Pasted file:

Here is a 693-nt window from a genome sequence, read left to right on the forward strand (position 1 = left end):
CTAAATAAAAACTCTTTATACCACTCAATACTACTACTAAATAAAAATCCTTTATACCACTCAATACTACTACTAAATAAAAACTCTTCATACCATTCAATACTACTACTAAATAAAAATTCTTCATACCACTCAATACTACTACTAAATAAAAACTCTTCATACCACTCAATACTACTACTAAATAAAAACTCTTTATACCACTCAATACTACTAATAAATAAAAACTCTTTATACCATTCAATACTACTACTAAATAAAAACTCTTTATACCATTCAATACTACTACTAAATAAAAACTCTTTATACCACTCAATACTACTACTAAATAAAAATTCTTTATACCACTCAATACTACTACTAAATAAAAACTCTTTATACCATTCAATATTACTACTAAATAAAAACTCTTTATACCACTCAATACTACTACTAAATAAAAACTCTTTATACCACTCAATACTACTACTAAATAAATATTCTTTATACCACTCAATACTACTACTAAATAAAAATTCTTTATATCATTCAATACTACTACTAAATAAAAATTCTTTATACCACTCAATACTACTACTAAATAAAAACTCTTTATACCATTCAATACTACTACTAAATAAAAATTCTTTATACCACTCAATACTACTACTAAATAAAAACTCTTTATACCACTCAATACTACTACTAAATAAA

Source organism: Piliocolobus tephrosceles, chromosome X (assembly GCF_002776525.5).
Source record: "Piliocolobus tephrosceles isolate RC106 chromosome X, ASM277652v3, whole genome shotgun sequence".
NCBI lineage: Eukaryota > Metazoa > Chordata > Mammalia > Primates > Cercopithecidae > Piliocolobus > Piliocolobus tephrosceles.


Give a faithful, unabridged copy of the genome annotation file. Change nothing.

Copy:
Here is a 693-nt window from a genome sequence, read left to right on the forward strand (position 1 = left end):
CTAAATAAAAACTCTTTATACCACTCAATACTACTACTAAATAAAAATCCTTTATACCACTCAATACTACTACTAAATAAAAACTCTTCATACCATTCAATACTACTACTAAATAAAAATTCTTCATACCACTCAATACTACTACTAAATAAAAACTCTTCATACCACTCAATACTACTACTAAATAAAAACTCTTTATACCACTCAATACTACTAATAAATAAAAACTCTTTATACCATTCAATACTACTACTAAATAAAAACTCTTTATACCATTCAATACTACTACTAAATAAAAACTCTTTATACCACTCAATACTACTACTAAATAAAAATTCTTTATACCACTCAATACTACTACTAAATAAAAACTCTTTATACCATTCAATATTACTACTAAATAAAAACTCTTTATACCACTCAATACTACTACTAAATAAAAACTCTTTATACCACTCAATACTACTACTAAATAAATATTCTTTATACCACTCAATACTACTACTAAATAAAAATTCTTTATATCATTCAATACTACTACTAAATAAAAATTCTTTATACCACTCAATACTACTACTAAATAAAAACTCTTTATACCATTCAATACTACTACTAAATAAAAATTCTTTATACCACTCAATACTACTACTAAATAAAAACTCTTTATACCACTCAATACTACTACTAAATAAA

Source organism: Piliocolobus tephrosceles, chromosome X (assembly GCF_002776525.5).
Source record: "Piliocolobus tephrosceles isolate RC106 chromosome X, ASM277652v3, whole genome shotgun sequence".
NCBI lineage: Eukaryota > Metazoa > Chordata > Mammalia > Primates > Cercopithecidae > Piliocolobus > Piliocolobus tephrosceles.